I think it shold said that eng degree will be harder than a planning degree though.

    In terms of having an eng degree but then lacking planning knowledge - dont worry about it, i dont think firms care that much, they know ur smart if u have an eng deg.

  9. #9
    Cyburbian
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    Quote Originally posted by frozenzeus View post
    thanks Josh - I've been looking for some info on Singapore for awhile, but its hard to find someone who works there!

    I'm considering taking the plunge and moving over to Singapore and looking for work, but i can only identify a small bunch of firms there and the main govt bodies (URA and LTA). So its really hard to tell if theres a big job market. Dont know if there are recruiters either?

    I'm weary of going there and it falling flat quickly because of the small job pool - though please correct me if im wrong. Did you find it hard to land work, or did you land a job from Aus and then move?

    Also curious what field you specialise in of planning.

    Thanks heaps mate!
    Ah I see. I work at URA, or rather used to. I'm currently on a 2-year hiatus to undertake my Masters in Transport at the Technical University of Munich, which has a campus here in Singapore. So they fly their lecturers down to teach. You can guess which field of planning I'm most interested in.

    You are right in saying that there is a small job pool here (note: there is NO urban planning course available in Singapore! The closest is a postgraduate Master of Architecture in Urban Design.). This is partly caused by the smaller economy but mostly - I feel - by the planning system. You see, our development control guidelines are quite stringent with minimal scope for flexibility of interpretation. In that regard, the typical private sector job of writing reports to supplement planning applications is almost non-existent.

    In that sense, most of the planning work pertaining to Singapore is found in the public sector among the government agencies, i.e. URA, LTA, but also in other agencies like NParks, HDB, PUB and JTC. Planners in the public sector mostly do urban management work - i.e. there is a certain development project and they will manage and coordinate its early development process, e.g. firming up land uses, site boundaries, who's doing what, etc. There is some scope for physical planning - i.e. the master planning of greenfield/brownfield sites - as well as urban design and they can be found in URA, HDB and JTC.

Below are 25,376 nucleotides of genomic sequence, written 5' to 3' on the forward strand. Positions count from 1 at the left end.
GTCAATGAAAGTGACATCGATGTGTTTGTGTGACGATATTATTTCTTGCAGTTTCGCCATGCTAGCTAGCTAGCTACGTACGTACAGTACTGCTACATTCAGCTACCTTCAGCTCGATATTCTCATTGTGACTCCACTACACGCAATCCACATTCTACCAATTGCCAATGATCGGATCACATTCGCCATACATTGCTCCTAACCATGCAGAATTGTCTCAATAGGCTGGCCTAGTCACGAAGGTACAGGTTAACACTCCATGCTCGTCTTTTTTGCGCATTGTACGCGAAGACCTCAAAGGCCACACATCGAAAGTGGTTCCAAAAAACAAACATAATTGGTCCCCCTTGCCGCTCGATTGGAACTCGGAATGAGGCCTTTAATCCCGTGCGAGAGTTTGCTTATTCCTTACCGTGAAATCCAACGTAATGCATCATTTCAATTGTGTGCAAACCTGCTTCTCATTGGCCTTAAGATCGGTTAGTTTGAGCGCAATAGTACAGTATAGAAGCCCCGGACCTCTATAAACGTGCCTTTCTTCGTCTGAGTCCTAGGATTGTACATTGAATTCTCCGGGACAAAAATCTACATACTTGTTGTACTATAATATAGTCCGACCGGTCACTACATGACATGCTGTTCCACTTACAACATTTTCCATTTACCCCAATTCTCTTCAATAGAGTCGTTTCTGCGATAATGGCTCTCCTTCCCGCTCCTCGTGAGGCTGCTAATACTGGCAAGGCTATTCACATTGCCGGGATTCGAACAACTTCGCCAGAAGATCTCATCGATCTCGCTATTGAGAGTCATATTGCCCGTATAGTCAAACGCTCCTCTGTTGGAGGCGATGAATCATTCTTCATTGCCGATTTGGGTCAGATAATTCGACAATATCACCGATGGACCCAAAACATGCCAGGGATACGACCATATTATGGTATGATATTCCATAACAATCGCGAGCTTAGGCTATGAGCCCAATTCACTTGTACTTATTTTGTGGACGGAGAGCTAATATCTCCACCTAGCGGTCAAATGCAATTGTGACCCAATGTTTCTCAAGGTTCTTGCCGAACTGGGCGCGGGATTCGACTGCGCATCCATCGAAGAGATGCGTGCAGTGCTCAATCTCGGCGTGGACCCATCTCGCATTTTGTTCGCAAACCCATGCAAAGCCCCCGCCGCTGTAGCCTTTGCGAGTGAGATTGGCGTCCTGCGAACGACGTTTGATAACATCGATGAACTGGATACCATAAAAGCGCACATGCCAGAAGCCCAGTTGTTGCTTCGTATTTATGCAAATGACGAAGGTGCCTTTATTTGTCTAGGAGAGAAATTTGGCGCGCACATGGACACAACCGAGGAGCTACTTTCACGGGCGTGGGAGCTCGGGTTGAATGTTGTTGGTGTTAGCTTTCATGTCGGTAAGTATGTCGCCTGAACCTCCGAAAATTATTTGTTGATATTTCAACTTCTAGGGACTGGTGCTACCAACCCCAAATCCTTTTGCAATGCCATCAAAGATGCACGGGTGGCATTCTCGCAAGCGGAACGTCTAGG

The private sector in Singapore caters mostly to an international clientale, and it's not uncommon to hear of planners flying overseas as part of the project team to undertake the planning projects. Most planners are involved in two ways. Firstly, as project managers/coordinators where they manage/coordinate the overall planning process between the client, engineers, architects, etc. Second, they also contribute in terms of master planning which may include site design as well as projection/forecasting of future population/jobs and identifying the type of housing/industries, etc to be developed. Some typical planning firms are RSP, Surbana and CPG. Because most of the planning work is focussed on the design/spatial aspect, they tend to prefer engineers and architects to fulfill this role.

    You can check out the Singapore Institute of Planners (www.sip.org.sg) website for more help, or even contacting them directly. That was how I got introduced to planning in Singapore. Else feel free to PM me.

    Hope this helps!

  10. #10
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    do they have a tendency to hire westerners or do they try keep the workforce local?

    Any other tips if I'm going over there cold looking for work?

    I'm probably going over there with the intention of getting in traffic engineering/transport planning so will see how it goes.

    Its very hard to hear stories of westerners going over and making it in this industry so its difficult to source information. I had an interview with the URA when I was a grad but didnt get the job, but I have more experience now so hoping moving there will make the difference.

    I might email SIP and see if they can offer any leads too.